Gérard Haudiquert, Fast Track and Big Data Expert Architect
No-one can argue that Big Data has amazing potential. But because it involves a fundamentally statistical approach it will not replace other forms of Business Intelligence (BI) like reporting and multi-dimensional analysis. More than ever, when it comes to BI it is business objectives that have to guide technological decisions.
The growing use of Hadoop by the Internet giants, the drastic fall in the cost of data storage and the intuitive idea that usage data can reveal valuable insights have all encourage a great deal of interest in Big Data. But despite its undeniable potential, Big Data and its associated technologies cannot, under any circumstances, take the place of well-established Business Intelligence approaches.
There are three main forms of Business Intelligence: reporting, multi-dimensional analysis and statistics
Big Data indisputably belongs to the third category. Compared with earlier forms of statistics and data mining, what’s different about Big Data is that its algorithms take into account much wider types of data, from various different sources, than traditional ‘snapshots’. On the other hand, it provides a very broad, ephemeral and very mathematical view, aimed at that rare group of highly experienced users and which (because they are too imprecise to be useful for operational management) can only hint at major trends. The information that Big Data can provide about customer taste, opinions or behaviour, or about market trends or competitors’ initiatives, are certainly fundamental, but they are no substitute for management figures. Targeted Web advertising based on this type of approach, for example, is fairly consistent and definitely useful, but clearly too imprecise to be the sole basis for a marketing strategy. Reporting and multi-dimensional analysis are still vital to successfully managing your business.
Driven by business objectives
Big Data, reporting, multi-dimensional analysis… As always, when it comes to BI the challenge is above all about the business: what do we want to know, why and how are we going to use that information? Only when you have answered these questions can you focus on which form of Business Intelligence will deliver the best response. If this is Big Data, you then need to determine which algorithms you are going to use to extract and transform the mass of raw data into useable information. If it’s reporting, and above all multi-dimensional analysis, you need to put yourself into a position where you can take informed and relevant decisions. In other words, having your own data at your fingertips, designed especially for that purpose and capable of delivering explicit value to the business. While a transaction processing system, for example, can still function with missing or factitious data, that’s not true of a BI system. That’s the difference which explains the need to model, extract, clean and transform production data to feed BI systems. This preparation precedes and justifies the continuation of architectures based on a data warehouse to store this formatted data, as well as specific data marts based on the queries that will be used to turn this data into useful information. For reporting and multi-dimensional analysis, to be very clear, the use of SQL and a data warehouse is still essential (when we say ‘noSQL’, we actually mean ‘not only SQL’ and not ‘no more SQL’!).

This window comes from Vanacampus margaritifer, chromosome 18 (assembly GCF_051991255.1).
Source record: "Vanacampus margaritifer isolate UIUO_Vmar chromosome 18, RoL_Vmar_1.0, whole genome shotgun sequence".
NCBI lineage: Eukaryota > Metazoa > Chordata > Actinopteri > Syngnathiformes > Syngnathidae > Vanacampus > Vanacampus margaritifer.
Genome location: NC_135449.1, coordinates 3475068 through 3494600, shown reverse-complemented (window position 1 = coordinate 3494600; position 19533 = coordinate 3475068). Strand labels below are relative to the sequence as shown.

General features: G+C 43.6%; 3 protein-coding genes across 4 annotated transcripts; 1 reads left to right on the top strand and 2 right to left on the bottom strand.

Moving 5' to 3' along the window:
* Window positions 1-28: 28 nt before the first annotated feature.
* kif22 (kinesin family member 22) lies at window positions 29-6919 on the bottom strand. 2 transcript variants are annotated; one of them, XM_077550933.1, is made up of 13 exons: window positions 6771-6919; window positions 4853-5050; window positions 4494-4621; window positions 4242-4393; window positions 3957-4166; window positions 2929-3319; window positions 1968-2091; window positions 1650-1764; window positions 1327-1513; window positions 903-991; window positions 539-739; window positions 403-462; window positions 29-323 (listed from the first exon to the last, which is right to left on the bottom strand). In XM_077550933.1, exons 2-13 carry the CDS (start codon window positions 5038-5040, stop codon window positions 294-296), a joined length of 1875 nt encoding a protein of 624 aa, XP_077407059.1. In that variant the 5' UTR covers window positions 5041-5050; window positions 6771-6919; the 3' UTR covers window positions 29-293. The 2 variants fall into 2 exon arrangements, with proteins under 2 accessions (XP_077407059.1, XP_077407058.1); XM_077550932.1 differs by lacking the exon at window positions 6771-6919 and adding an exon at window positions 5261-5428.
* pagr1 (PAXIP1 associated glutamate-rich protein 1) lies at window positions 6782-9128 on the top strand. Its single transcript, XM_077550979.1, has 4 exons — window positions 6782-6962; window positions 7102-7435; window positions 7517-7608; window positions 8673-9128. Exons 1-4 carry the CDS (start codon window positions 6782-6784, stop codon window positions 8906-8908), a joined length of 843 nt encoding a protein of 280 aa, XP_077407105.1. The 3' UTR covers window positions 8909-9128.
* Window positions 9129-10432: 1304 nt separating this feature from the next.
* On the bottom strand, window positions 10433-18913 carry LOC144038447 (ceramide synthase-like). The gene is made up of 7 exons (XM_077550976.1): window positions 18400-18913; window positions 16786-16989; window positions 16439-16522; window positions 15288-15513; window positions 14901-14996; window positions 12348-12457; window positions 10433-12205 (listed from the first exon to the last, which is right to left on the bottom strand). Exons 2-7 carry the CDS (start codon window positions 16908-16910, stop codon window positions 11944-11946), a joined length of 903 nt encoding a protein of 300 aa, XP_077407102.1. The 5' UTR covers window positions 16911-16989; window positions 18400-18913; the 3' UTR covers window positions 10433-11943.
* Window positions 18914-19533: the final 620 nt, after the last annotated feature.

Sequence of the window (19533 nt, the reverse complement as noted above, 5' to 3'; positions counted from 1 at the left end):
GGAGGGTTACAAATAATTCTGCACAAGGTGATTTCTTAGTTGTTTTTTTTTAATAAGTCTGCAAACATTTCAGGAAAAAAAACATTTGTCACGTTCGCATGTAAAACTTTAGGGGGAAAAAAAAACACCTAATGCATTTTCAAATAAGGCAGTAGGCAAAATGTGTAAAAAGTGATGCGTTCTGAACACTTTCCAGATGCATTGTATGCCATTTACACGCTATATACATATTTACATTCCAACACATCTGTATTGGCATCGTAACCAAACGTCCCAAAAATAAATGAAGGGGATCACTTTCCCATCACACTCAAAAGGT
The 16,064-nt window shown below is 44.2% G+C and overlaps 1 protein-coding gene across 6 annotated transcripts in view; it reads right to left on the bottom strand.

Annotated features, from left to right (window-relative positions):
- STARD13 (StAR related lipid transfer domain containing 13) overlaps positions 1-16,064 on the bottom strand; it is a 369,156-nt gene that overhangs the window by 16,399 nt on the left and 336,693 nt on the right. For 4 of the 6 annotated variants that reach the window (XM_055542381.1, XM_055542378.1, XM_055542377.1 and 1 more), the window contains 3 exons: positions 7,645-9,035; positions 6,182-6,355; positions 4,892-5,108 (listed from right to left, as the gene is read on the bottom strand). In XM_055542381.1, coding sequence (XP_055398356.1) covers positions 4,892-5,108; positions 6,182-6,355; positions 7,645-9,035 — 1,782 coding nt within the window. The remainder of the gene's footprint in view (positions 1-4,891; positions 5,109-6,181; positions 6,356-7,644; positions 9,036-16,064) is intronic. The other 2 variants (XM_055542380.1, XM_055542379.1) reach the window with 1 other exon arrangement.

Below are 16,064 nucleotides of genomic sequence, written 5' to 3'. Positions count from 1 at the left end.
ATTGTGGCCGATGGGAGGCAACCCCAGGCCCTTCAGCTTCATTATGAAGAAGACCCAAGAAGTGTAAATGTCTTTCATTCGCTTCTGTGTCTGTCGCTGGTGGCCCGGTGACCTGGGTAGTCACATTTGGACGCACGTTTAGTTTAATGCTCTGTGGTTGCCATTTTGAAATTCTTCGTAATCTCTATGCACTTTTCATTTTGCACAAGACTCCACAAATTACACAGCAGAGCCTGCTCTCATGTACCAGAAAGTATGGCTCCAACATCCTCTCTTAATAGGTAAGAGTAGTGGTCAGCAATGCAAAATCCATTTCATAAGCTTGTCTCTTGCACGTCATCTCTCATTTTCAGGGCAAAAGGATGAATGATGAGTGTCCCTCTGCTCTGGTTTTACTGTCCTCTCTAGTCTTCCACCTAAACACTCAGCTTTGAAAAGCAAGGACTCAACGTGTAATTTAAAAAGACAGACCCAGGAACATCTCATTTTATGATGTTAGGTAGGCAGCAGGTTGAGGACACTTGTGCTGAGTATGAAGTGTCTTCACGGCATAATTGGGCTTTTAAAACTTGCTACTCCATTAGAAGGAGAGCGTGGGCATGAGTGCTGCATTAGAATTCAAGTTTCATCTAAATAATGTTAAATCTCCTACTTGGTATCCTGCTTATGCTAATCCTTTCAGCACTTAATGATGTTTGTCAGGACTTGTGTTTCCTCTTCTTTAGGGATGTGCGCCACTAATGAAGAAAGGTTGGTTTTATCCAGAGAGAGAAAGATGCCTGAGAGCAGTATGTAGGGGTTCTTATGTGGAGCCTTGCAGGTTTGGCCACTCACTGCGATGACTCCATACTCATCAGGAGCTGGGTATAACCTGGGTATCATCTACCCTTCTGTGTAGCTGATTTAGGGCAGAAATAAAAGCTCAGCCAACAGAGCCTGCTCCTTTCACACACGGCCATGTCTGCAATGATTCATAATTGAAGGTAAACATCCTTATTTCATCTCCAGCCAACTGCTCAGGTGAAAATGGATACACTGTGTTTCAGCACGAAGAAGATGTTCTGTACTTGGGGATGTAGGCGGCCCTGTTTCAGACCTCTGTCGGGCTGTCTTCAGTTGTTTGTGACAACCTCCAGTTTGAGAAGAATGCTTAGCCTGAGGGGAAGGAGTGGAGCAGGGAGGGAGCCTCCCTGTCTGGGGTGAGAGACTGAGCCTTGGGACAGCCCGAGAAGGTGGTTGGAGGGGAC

The SMP architecture revolution
Nevertheless, despite this stipulation, these two traditional areas of BI are also undergoing their own revolution. In the past, only MPP architectures were capable of dealing with the sheer size of a data warehouse. Now, with the drastic cuts in the cost of storage, SMP architectures (when CPUs and I/O are carefully balanced) enable many tens of Terabytes of data to be managed, with a very large number of simultaneous users. It’s a radical change, but even here it is business demands that need to prevail. At the point where the architecture is being defined, four criteria need to be examined: how much data is involved, the number of simultaneous users, how sophisticated the queries will be, and the complexity of the data model. If one of these parameters is very big, then an MPP rather than a SMP architecture could be envisaged. Nevertheless, today it is quite possible to set up SMP architectures as a grid, with an optimizer at the RDBMS level to give you a single view of the whole (for example, using Microsoft Parallel Data Warehouse). That way, you can manage up to 800 Terabytes of data using an SMP set-up with a much lower TCO than MPP, which often involves tricky and expensive upgrades.
As the architect of secure, complex decision-support solutions, Bull offers the full range of architecture and can therefore offer a totally impartial approach to solution design. Our only concern is to address the business need that has been initially identified, whether that involves Big Data, reporting or multi-dimensional analysis. The Bull FastTrack appliance enables bespoke configuration of SMP architectures of between 12 and 80 cores – with disk bays in a local SAN, in the same rack, so as not to overload the network – and the option of embedding existing tools chosen by the customer (BO, SAS, Informatica…). As a turnkey solution, FastTrack can manage up to 80 Terabytes of data (before any subsequent extension using Parallel Data Warehouse). Finally, Bull is committed to performance, to ensure the service levels delivered by the appliance are maintained.
More information >>> http://www.bull.com/bi/